Watching Logan from her perch atop a 9-year-old Appaloosa named Tissy, Kisha “KB” Bowles remembers that time well. The cowboys approached her through an adult kickball league. At the time, Bowles was a legal administrator who had only been to a rodeo once, with her mother, a fan who’d had to drag her reluctant daughter along. But her mother had recently died and Bowles had seen an opportunity to honor her memory and try something new.
In the winter of early 2015, Brown and Bowles and a third recruit joined Sandra “Pinky” Dorsey, who as a teen had been one of the only Black riders, male or female, on the Maryland rodeo scene. When the other recruit dropped out, the team tapped Logan, a member-service rep at Kaiser Permanente who had only ridden a couple times. Together, the team went through a six-month crash course in preparation for a relay in the Bill Pickett Invitational that summer. But Logan lost control of her horse, and they weren’t able to finish the run.
In 2016, with another year of practice under their belts, they reentered for the team relay at the national showcase. They didn’t win, or even place. In fact, they were disqualified because Logan dropped the baton during handoff. But they attracted the attention of The Guardian online newspaper, which posted an article that quickly went viral. The Cowgirls of Color had left their mark. “We were the Bad News Bears of rodeo,” Brown says. “The mere fact that they saw us riding horses the way we did, they made a big deal about it.”
Despite their celebrity, most of the women were still borrowing equipment and horses. The lineup shuffled a bit as new riders came in, and the team had to withdraw from the 2018 Bill Pickett Invitational due to a rider injury. But gradually, the original lineup returned and solidified. Each member scraped together what money she could from her day job and bought her own horse and began caring for it. And it was then that the cowgirls really found the benefits of the sport.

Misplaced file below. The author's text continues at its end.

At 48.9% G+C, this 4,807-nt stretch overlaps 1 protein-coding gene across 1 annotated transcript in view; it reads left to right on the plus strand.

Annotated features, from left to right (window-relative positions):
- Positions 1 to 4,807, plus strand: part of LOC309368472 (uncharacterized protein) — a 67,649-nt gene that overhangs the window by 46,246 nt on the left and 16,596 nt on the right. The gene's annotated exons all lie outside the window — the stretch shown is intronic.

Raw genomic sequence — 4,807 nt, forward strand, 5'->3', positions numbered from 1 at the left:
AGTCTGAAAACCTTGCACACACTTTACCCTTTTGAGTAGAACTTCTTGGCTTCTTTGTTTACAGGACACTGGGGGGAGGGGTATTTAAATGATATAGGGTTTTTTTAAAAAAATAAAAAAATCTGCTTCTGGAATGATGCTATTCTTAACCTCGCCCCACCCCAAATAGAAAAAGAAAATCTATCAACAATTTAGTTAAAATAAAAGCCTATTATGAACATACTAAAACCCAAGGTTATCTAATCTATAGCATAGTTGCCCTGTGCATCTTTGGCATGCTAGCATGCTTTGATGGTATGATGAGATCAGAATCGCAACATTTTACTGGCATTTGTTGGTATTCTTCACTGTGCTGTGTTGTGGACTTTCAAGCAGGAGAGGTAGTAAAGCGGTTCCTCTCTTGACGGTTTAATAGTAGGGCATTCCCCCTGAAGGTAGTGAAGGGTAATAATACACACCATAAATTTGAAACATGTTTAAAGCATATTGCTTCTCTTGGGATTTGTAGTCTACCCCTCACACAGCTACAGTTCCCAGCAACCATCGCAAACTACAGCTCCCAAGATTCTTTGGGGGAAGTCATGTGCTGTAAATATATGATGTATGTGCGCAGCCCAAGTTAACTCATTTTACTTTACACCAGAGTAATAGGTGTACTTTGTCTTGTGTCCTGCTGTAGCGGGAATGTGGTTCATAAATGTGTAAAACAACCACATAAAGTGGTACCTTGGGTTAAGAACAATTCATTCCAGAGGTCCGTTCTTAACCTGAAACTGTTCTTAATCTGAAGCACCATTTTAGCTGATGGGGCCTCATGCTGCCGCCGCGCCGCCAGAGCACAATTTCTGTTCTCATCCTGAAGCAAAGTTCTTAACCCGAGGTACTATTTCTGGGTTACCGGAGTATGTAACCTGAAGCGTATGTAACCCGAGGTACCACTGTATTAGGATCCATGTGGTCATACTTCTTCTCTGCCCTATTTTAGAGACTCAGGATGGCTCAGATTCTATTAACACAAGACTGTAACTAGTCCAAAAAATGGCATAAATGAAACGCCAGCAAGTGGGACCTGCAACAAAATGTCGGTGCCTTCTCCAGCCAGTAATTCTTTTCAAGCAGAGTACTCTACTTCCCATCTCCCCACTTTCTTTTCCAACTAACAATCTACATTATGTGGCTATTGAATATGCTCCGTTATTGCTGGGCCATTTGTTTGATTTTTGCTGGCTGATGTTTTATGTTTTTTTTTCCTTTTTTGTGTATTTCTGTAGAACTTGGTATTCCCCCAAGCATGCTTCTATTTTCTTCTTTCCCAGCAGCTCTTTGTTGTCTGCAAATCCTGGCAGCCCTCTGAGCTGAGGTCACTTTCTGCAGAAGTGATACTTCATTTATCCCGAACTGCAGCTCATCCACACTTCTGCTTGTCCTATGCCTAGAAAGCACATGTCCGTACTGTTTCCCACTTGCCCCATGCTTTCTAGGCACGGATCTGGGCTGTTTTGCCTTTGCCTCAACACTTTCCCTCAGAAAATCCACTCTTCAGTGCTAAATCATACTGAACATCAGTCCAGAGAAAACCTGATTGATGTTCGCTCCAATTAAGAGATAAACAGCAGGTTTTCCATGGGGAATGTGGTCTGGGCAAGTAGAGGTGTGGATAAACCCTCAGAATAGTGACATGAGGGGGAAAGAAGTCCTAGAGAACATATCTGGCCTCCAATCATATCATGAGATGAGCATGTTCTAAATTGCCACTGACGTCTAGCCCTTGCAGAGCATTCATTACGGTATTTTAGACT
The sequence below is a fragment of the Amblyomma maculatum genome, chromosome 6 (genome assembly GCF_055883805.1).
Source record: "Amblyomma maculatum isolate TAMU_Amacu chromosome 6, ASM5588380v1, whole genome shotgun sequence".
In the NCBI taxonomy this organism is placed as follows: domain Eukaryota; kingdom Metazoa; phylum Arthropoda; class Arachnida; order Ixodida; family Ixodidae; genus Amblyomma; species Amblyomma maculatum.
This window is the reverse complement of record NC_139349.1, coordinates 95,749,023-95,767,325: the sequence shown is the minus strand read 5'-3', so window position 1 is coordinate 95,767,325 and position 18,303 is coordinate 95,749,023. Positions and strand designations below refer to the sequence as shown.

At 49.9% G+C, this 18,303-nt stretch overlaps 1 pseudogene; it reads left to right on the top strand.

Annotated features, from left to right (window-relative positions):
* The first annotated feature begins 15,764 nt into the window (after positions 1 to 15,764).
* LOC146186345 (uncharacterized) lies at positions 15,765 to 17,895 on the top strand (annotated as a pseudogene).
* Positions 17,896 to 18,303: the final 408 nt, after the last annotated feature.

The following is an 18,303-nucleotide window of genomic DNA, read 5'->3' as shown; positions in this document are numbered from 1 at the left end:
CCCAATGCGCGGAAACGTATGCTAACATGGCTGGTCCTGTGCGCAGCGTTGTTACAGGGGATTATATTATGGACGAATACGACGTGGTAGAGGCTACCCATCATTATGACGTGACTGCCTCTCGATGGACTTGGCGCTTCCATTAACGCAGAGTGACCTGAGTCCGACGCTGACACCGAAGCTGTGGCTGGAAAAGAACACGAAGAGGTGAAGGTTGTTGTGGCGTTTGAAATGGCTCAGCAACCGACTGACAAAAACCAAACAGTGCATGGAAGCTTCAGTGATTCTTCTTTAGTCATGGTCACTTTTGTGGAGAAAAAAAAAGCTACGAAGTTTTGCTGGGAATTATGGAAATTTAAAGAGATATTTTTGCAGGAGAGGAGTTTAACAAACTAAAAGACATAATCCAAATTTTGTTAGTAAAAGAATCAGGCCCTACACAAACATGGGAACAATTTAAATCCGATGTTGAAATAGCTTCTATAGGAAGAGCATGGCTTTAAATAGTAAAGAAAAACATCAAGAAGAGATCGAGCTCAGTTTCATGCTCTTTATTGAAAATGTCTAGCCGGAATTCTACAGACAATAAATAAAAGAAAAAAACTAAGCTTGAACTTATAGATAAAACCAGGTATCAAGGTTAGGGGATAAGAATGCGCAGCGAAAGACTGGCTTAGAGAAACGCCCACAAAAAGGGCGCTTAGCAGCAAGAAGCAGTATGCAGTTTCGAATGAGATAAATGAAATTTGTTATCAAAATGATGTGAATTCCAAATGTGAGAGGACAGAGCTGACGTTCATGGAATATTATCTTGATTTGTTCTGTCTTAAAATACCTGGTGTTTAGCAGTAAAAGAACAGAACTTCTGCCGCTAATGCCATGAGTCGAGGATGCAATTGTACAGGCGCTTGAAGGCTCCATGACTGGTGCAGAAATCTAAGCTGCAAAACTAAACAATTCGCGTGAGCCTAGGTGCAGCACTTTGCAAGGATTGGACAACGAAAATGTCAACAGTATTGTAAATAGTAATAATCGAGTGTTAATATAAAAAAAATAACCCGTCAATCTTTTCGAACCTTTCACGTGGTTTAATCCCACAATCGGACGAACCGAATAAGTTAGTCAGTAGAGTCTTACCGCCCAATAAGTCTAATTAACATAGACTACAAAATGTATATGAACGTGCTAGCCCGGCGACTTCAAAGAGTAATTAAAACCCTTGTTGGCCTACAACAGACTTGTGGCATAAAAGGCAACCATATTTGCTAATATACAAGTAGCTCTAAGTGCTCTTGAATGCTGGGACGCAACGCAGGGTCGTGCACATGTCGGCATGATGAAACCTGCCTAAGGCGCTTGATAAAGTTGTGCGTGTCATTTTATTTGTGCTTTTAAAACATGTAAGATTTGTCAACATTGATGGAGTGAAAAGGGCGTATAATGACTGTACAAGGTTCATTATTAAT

Logan tapped into the adrenaline of riding, feeling the power of the animal beneath her, the speed of the wind against her face, and even exhilaration in the potential danger of surrendering too much or not enough control to her ride. The city girl also relished being outdoors, out in the country, with the peace and tranquility of nature around her.
Brown bought a quarter horse with one blue eye, Blue, and quickly fell in love. The spiritual connection between her and the animal, the give and take, and the devotion of care were like a second parenthood to the mother of a grown son. After falling in love with horses, Brown introduced them to her D.C. nonprofit focused on nutrition and life lessons, to help inner-city children learn to ride. “Growing up in the city, you don’t see horses,” she says. “There’s no land, just buildings and cars. I try to take care of my community, my people. And there is lots of documentation about the therapeutic impact of horses.”